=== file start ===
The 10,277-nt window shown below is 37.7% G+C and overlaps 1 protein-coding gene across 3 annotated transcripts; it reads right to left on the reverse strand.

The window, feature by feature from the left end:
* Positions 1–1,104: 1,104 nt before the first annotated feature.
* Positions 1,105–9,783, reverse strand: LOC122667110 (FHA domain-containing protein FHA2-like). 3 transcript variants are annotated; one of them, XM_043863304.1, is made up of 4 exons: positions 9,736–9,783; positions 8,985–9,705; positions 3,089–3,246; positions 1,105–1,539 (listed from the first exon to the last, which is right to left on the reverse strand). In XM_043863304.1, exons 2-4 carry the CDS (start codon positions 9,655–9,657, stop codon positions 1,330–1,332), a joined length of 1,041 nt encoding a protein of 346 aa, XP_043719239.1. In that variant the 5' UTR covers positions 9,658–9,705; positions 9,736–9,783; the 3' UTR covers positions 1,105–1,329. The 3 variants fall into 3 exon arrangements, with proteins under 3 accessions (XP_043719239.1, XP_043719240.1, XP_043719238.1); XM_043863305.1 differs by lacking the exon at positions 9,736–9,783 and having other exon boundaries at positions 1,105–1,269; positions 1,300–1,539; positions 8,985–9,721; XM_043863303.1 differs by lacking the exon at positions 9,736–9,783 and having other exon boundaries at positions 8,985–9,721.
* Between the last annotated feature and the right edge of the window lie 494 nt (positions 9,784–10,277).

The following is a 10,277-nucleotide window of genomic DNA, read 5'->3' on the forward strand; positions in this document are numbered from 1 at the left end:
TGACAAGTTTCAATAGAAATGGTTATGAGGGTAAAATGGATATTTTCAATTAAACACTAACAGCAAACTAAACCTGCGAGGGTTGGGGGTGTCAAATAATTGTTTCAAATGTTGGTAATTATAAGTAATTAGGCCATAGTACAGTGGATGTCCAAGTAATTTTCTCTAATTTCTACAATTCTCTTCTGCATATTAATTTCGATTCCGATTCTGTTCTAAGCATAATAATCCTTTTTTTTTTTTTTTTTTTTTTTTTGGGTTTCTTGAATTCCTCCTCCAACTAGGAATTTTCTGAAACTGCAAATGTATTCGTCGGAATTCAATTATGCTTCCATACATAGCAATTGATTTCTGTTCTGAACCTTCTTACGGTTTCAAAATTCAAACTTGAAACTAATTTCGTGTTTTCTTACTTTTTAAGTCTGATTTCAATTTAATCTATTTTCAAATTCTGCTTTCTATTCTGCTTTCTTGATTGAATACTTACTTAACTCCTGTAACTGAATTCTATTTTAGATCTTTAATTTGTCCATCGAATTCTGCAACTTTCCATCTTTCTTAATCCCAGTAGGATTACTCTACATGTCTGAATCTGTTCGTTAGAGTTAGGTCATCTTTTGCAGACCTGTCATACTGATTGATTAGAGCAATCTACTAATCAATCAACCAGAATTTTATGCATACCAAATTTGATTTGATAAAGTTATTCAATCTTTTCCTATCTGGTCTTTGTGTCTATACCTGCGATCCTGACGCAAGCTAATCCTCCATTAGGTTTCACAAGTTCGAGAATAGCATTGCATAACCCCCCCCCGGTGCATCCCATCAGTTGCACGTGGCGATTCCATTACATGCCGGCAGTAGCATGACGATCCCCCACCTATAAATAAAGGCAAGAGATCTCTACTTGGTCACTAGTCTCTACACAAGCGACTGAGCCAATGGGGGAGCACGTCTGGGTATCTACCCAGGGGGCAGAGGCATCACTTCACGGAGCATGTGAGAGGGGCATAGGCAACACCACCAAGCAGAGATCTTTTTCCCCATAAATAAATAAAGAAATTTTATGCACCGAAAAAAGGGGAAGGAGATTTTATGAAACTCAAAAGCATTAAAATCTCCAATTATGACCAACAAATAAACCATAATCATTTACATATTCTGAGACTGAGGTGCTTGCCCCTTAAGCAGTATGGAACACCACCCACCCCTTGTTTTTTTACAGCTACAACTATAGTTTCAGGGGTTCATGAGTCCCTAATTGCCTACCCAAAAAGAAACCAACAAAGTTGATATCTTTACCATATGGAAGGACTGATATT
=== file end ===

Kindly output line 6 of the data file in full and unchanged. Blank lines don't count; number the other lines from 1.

The following is a 10,277-nucleotide window of genomic DNA, read 5'->3' on the forward strand; positions in this document are numbered from 1 at the left end: